A former undercover narc who busted drug dealers in Baltimore, Maj. Neill Franklin is an unlikely advocate for loosening America’s drug laws. Even more unexpected is the fact that he probably holds the most liberal views of all those lobbying Congress for reform. But Franklin, more than anyone, also has the credentials to back up his talking points. He says his 23 years with the Maryland State Police Department — spent confronting addicts, hauling in dealers, training cops to search and seize narcotics — convinced him that the War on Drugs has failed. He believes substance abuse must be treated as a public health issue, not a law enforcement operation.
“In simple terms, the War on Drugs is the criminalization of people who use and sell drugs,” says Franklin, now the executive director of Law Enforcement Against Prohibition (LEAP), an educational nonprofit that has swelled to 160,000 members since its founding. “It is the policy we have chosen in managing this use of drugs which has become more problematic than drug use itself.”
Franklin got a first-hand look as one of the war’s foot soldiers trying to stop the flow of marijuana and heroin into Baltimore. “Initially, I thought they deserved [jail time],” Franklin says. “We used the lingo: We called them dirt-balls, anything you can think of — junkies, degenerates.” Franklin saw young kids, barely 10 years old, acting as lookouts for crews involved in the drug trade, and he saw bodies of rival gang members, killed in shootouts and drive-bys. Upset, he initially responded to the violence with crackdowns. After each arrest, “all we did was create job openings that others fought for,” he soon realized.
He lost all hope in waging a punitive battle against narcotics in 2000, when his good friend Ed Toatley, a 37-year-old trooper with the Maryland State Police Department, was killed in an undercover drug buy. Sitting in a SUV, Toatley handed a 23-year-old dealer $3,000 in cash. Instead of delivering the drugs, the dealer shot the decorated officer in the head. Investigators say Toatley’s cover wasn’t blown; the dealer just planned to rip off his competitor.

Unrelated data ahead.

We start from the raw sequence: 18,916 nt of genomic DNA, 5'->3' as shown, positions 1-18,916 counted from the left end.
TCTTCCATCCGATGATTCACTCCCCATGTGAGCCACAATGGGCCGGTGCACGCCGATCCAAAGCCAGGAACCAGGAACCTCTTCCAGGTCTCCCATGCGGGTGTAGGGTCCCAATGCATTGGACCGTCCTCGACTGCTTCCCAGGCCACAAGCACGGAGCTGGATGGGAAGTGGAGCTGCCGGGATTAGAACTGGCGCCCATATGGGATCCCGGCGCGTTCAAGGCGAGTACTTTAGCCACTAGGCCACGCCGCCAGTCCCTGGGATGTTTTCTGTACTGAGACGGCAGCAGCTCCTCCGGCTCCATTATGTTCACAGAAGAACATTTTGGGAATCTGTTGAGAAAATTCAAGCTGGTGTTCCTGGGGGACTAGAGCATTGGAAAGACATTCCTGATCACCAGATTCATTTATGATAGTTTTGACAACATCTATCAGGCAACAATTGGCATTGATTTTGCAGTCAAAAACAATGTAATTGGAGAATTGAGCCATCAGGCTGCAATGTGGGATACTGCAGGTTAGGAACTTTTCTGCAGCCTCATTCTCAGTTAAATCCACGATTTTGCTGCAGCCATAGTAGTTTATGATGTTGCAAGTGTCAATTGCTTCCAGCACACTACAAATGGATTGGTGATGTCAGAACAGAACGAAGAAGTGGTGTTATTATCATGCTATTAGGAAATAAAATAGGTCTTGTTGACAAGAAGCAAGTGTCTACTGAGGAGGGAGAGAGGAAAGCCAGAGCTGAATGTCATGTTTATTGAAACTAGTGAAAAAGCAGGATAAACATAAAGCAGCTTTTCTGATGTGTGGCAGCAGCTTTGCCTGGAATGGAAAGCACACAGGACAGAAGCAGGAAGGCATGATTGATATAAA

Research, combined with some heavy thinking, convinced him to alter his views. Able to spout off statistics like he’s reading them from a book, Franklin points out that since the War on Drugs began, more than 39 million have been arrested for nonviolent drug offenses — many of them black and Hispanic — quadrupling the prison population and costing us a trillion-and-a-half dollars in criminal justice-related costs (cops, courts, prison cells). Community relations with police throughout the country are strained, Franklin speculates, because of negative interactions from drug searches and arrests. The drugs themselves, he adds, are cheaper, more available and stronger than four decades ago. To him, that appears to be a losing strategy.
Franklin, who is African-American, didn’t immediately know what to do with his change of heart. He discovered LEAP’s website in 2003, a couple years after it developed out of a conversation between two cops. One was Jack Cole, a retired detective with the New Jersey State Police who spent 14 of his 26-year career arresting users. (He came to believe that serving time turned these individuals into criminals.) The other was Peter Christ, a retired police captain from upstate New York who took a libertarian slant on the issue: thinking that people should have the freedom to choose what substances they wanted to use. Hearing from other officers who shared their views, they created LEAP and expanded its ranks to include representatives from every aspect of law enforcement that deals with drugs — cops, sheriff deputies, DEA and FBI agents, prosecutors, judges, prison wardens and probation officers — to share a unified message with voters. Franklin signed up in 2008.
Converted, Franklin advocates full legalization of drugs (from marijuana to heroin). This seems to mark a major shift from his work as a cop, where he would make an arrest for even a trace amount of an illegal substance. But in a way, Franklin’s position hasn’t changed that much. He doesn’t want it to be a free-for-all for hard drugs (which is pretty much what we have now, he believes), but he thinks they should be regulated so that their use can be monitored. That oversight reduces the likelihood of an overdose and gives professionals an opening to provide education and possibly, medical treatment for addiction. In essence, it’s the same as existing regulations for alcohol and cigarettes.